Totally potty

The prime-time success of BBC’s Great Pottery Throw Down demonstrates our burgeoning national love affair with ceramics

It’s an exciting time for pottery lovers as the British passion for ceramics is experiencing a revival, reflected in the increasing following of the hit BBC show. While much of the talk is about Keith Brymer Jones’s love of a good throw down there is much to admire about the astonishing skill and success of our own native potters.

Much of this talent will be celebrated as a special exhibition arrives in Birmingham this month providing a fascinating insight into the rich, colourful and varied story of British ceramics from 1760 to 1930. Before 1754, when the Chelsea factory opened for business, porcelain in England was imported blue and white Chinese. When the English factories started up at that time, they copied the Chinese wares in shapes and patterns until they developed their own character.

To chart the period from 1760 to 1930 in ceramics is like holding up a mirror to the senses and sensibilities prevalent at the time of their manufacture. The porcelain plates, candlesticks and busts all afford an insight into the lives and world of the people who created, owned and used them.

WORCESTER’S FINEST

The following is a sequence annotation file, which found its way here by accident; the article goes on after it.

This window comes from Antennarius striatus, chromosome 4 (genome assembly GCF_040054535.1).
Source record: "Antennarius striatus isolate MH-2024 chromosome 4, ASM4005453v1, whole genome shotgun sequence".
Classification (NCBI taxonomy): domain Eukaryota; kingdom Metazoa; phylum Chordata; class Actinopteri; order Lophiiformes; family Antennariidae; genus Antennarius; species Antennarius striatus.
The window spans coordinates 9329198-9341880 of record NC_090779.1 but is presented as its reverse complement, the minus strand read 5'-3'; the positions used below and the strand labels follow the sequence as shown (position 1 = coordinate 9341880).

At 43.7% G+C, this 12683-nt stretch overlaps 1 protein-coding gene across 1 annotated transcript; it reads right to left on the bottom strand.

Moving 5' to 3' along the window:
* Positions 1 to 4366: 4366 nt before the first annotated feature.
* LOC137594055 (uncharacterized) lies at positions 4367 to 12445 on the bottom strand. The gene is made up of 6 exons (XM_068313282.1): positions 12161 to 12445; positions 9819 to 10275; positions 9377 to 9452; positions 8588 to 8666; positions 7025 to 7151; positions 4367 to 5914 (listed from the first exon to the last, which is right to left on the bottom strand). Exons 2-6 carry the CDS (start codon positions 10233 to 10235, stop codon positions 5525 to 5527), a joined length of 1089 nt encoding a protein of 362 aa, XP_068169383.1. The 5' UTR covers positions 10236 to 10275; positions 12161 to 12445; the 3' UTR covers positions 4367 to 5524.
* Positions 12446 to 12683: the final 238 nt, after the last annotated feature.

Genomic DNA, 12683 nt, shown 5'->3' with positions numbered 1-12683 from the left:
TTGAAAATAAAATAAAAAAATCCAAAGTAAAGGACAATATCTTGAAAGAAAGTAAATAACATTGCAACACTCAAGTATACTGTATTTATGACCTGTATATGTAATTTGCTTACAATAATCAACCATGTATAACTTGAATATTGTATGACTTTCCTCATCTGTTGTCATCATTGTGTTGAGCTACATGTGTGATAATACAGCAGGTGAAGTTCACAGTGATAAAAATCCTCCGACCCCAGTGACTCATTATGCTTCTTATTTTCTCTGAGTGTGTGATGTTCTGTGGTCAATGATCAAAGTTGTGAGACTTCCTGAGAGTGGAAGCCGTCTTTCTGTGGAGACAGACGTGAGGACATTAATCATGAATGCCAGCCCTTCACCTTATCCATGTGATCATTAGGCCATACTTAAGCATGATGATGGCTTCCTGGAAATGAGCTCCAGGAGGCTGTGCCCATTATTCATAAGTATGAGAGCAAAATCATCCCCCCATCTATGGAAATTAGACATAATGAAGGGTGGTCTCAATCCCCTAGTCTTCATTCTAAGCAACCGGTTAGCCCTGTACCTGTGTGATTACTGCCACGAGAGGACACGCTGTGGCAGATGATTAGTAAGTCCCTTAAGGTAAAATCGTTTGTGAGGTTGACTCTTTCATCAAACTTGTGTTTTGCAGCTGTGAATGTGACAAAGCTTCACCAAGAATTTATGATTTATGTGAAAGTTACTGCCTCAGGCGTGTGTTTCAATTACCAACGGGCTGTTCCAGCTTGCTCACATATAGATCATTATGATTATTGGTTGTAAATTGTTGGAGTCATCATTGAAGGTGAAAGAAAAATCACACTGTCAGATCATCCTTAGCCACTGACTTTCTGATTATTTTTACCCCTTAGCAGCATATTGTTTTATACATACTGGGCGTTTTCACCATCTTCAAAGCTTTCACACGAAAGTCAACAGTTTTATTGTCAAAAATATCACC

The finest English porcelain ever made was produced at the Worcester Flight & Barr factory which was operated from 1783 to 1840 by two families, the Flights and the Barrs. Some pieces display astonishing feats of portraiture on porcelain.

While the Victorians were famous for being puritanical and straight-laced, they displayed a surprising appetite for nudes as demonstrated by the ‘Parian phenomenon’. Called Parian because they resembled the pristine white marble from the island of Paros, the figures were characterised by a smooth, silky finish, almost sensual to the touch.

Examples of all this work will be on display at the special exhibition presented by the English Ceramics Circle. Founded in 1927, the ECC specialises in the study of British ceramics. Between them, its members display an astonishing array of knowledge along with a relentless thirst to learn even more about their specialist subject.

Made in Britain is a special exhibition celebrating British ceramic highlights from the past 300 years at the Antiques for Everyone Spring Fair from 6 to 9 April at the NEC, Birmingham. More information: www.antiquesforeveryone.co.uk